August 8, 2005
The Week in Quotes
"That's not for me to determine. I hope that people look at my whole career and appreciate that I have given everything I've got. I respect the game, I respect my opponents, I respect the players who have come before me."
"If you're a Hall of Fame player, it only takes a moment to damage your image. If you took something accidentally, I think you would do anything you could to clarify the situation. I hope he does that. I hope he does it for baseball. I hope he does it for himself."
"I think in five years you have to evaluate the culture of that time. What are you going to do, exclude everyone you suspect?"
"The 500/3,000 club is awfully exclusive. That being said, I've never been happier that there is a five-year waiting period between the end of a player's career and the year he is included on the Hall of Fame ballot. While I can't speak for all the voters, I think a lot of perspective is going to be needed on this matter because it's so unprecedented. The only way you can really gain that perspective is with time."
"Not now, not ever. [Last] Sunday, I would have voted for him; 569 home runs, 3,018 hits--those are Hall of Fame numbers, but those numbers were enhanced by steroids. I've set my personal policy, and I won't vote for him."
I WANT ANSWERS NOW OR I WANT THEM EVENTUALLY
"Everybody's been asking us that question today. We don't feel vindicated because we always knew it was the truth. We don't take delight in somebody being taken down."
"I don't know Palmeiro, but elite athletes don't do cowboy chemistry. They don't walk into the store and say, 'This stuff looks neat. I'll try it.' Generally they have nutritional handlers, advisers, sports physicians, trainers."
"With as much as we know today, you can look at it and say, 'Who knows? Maybe that could have been me.' When you're not getting answers about what people are caught for, how do you know?"
"If it's stanozolol, this was a deliberate act. The likelihood of sabotage is remote and improbable, and to suggest as much would be to send people on a wild goose chase."
"All those years, I was the guy who said Pete needs to be punished, and he has, for 16 years. But how long are these guys going to be kept out? If you are going to let people into the Hall who have done steroids, then you have to let Pete Rose in, because this [steroids scandal] has hurt baseball more than what Pete did."
"The game doesn't belong to these players today. It belongs to all the players who have ever played--Henry Aaron, Willie Mays, Ted Williams, Stan Musial, Frank Robinson, the guys who helped build the game, not to guys who have hurt the game. Now these great players' numbers are being pushed back."
"I have reservations, not only about Rafael Palmeiro, but a lot of the guys who are going to come in with numbers obtained during this era. I think there just has to be a penalty--I just don't know what that is yet."
"Baseball itself is at fault because it let it go on for so long and didn't do anything about it. All these people who they didn't know [about steroid use]--I say, let them take a lie-detector test. No one would pass. That includes managers and coaches... . I've known it for 10, 15 years, and I am not even on the field."
"It wasn't my job to speak out, because I just would have been another reporter at that moment, speculating. But in hindsight, the only thing I wish I would have done is approach the commissioner's office sooner, but I didn't know how they would react."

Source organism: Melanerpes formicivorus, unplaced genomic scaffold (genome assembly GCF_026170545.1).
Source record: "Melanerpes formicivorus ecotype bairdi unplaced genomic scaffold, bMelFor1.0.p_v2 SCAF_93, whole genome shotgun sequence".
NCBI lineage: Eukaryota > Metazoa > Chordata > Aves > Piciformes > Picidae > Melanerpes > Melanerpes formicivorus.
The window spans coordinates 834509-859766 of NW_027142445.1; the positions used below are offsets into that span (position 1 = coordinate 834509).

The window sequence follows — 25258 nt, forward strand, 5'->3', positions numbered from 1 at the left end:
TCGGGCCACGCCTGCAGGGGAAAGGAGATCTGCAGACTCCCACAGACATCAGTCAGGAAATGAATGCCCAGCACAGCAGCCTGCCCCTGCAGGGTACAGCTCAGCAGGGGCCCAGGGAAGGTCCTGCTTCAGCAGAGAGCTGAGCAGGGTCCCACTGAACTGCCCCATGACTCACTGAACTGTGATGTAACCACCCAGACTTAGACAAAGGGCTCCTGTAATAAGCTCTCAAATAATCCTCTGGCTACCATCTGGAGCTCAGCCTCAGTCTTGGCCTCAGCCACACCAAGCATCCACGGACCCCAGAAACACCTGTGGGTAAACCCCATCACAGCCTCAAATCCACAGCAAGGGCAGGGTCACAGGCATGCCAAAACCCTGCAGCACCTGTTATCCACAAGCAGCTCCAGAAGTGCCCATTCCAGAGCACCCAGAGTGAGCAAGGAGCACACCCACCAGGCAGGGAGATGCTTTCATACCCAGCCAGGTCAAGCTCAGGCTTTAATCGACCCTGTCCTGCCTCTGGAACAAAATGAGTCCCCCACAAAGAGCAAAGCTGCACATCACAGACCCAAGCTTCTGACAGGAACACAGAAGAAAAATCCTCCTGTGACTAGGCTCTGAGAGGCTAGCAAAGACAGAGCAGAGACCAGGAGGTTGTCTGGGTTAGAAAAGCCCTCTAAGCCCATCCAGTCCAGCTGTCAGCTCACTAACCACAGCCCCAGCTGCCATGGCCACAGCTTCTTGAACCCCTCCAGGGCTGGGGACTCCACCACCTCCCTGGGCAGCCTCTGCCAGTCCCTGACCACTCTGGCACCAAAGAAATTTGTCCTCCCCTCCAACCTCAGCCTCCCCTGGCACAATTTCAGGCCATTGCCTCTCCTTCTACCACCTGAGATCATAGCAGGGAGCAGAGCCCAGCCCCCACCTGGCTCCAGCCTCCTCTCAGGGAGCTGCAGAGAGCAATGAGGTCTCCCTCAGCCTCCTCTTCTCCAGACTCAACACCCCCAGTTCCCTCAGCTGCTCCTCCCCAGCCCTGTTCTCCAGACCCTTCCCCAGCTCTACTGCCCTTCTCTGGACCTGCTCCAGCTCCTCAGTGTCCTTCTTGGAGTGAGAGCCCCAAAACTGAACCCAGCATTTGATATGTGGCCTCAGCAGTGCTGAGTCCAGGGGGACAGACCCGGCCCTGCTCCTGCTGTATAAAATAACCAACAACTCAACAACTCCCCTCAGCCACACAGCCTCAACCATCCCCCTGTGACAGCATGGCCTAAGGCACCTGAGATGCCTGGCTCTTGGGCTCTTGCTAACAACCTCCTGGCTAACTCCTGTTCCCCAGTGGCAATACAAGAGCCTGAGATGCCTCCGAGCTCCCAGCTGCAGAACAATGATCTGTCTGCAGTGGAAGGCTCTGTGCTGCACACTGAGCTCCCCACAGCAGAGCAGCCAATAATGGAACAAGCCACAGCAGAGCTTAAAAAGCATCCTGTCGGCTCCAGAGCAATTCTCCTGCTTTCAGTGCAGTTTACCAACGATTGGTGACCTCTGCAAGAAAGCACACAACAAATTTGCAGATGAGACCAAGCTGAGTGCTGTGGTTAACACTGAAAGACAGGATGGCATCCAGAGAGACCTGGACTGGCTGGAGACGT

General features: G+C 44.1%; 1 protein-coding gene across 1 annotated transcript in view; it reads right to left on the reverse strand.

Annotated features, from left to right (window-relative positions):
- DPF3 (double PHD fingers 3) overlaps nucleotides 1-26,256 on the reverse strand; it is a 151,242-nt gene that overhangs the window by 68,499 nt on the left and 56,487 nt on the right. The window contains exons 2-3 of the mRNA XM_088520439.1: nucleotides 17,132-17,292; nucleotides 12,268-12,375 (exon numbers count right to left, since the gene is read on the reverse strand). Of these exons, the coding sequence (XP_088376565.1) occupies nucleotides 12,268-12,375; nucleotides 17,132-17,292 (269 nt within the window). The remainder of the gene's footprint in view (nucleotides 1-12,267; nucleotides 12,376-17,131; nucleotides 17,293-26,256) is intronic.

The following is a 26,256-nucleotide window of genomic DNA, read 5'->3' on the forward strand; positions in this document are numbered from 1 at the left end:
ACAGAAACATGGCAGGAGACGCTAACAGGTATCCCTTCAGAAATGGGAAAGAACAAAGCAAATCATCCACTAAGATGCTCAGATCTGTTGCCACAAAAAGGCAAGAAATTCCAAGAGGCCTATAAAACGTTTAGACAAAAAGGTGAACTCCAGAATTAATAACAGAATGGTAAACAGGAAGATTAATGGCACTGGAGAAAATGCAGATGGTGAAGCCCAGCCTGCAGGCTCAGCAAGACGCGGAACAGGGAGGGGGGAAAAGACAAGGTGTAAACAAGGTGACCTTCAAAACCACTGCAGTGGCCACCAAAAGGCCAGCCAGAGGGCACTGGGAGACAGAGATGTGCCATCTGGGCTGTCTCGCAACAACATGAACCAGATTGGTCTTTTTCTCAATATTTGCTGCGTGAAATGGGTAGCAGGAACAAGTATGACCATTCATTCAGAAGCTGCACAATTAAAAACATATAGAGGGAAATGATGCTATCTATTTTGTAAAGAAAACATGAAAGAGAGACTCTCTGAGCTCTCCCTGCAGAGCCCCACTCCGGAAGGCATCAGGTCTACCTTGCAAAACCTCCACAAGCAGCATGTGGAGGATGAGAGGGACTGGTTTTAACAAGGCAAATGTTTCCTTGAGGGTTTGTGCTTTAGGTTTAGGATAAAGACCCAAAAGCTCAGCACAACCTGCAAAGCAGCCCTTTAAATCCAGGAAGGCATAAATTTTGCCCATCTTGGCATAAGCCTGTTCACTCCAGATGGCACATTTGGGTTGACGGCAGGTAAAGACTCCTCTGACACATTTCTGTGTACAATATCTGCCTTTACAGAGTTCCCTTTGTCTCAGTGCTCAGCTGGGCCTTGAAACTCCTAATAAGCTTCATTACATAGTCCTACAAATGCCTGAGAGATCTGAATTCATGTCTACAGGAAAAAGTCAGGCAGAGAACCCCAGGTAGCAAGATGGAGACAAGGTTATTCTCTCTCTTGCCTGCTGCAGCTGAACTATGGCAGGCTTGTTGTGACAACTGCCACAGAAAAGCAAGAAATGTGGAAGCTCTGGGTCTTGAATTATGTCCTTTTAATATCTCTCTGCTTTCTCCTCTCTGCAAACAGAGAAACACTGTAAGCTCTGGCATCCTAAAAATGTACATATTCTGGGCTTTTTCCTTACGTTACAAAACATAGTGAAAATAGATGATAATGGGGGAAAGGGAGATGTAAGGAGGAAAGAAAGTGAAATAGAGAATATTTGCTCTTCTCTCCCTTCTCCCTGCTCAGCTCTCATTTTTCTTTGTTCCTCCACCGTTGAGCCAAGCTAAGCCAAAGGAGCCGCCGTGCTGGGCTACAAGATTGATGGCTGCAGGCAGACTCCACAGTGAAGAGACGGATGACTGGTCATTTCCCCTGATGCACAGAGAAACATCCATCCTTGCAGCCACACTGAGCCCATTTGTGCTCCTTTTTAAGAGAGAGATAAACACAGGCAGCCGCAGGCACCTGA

"The game was booming. The home run was the thing. They even advertised it--'Chicks dig the long ball.' The game was prospering, in love with the long ball... . McGwire, Sosa, the home-run chases. We took a game which was great and turned it into Home Run Derby."
"It's not just the home runs, but stamina, the way the game is played. Little things don't matter--speed, stealing bases. It's all tied together. Players are locked onto first base waiting for the home run. They don't need us anymore."
OH, THIS LEADER! HE SOUNDS LIKE A GRAND FELLA!
"I know who the leader is on the team. I ain't going to say who it is, but I know who it is. I know who the team feeds off. I know who the opposing team comes in knowing they have to defend to stop the Yankees."
GREAT JOB, GUYS
"It was a bad situation. But I'm proud of the way we handled it as an organization."
"We play a game. What he was going through doesn't compare. It was important that the little guy not be by himself."
"Jacob Cruz, Jason LaRue, Junior, they were all great with him. They gave him bats, balls, wrist bands. Felipe Lopez signed the helmet he wore in the All-Star Game and gave it to him."
"It really makes me mad because I think good pitchers win games and horse-[bleep] pitchers hit people. I think that is the weakest [bleep] I ever see because if you can't get people out, get out of here. Get another job. You're going to hit somebody? It's not anybody's fault you got a [butt]-kicking. Throw strikes and get people out."
"I had a great sense [Saturday] night that teams were doing one or two things: Either being unrealistic or too engaged in hypotheticals. I hate to say this, but there was too much rotisserie conversation for anybody to keep up with. People got caught up in tangents, and it affected business."
"Mr. Pohlad says this is a game of cycles. We had two flat tires on ours, but we're climbing back on."
"They had the best scouting report in the world, or they're the best guessers. Every guy in that lineup hit me and they hit me hard. It was just a case of I sucked tonight is what it was."
"I thought that was a dance. Oh well, maybe I can use these as weights in the morning."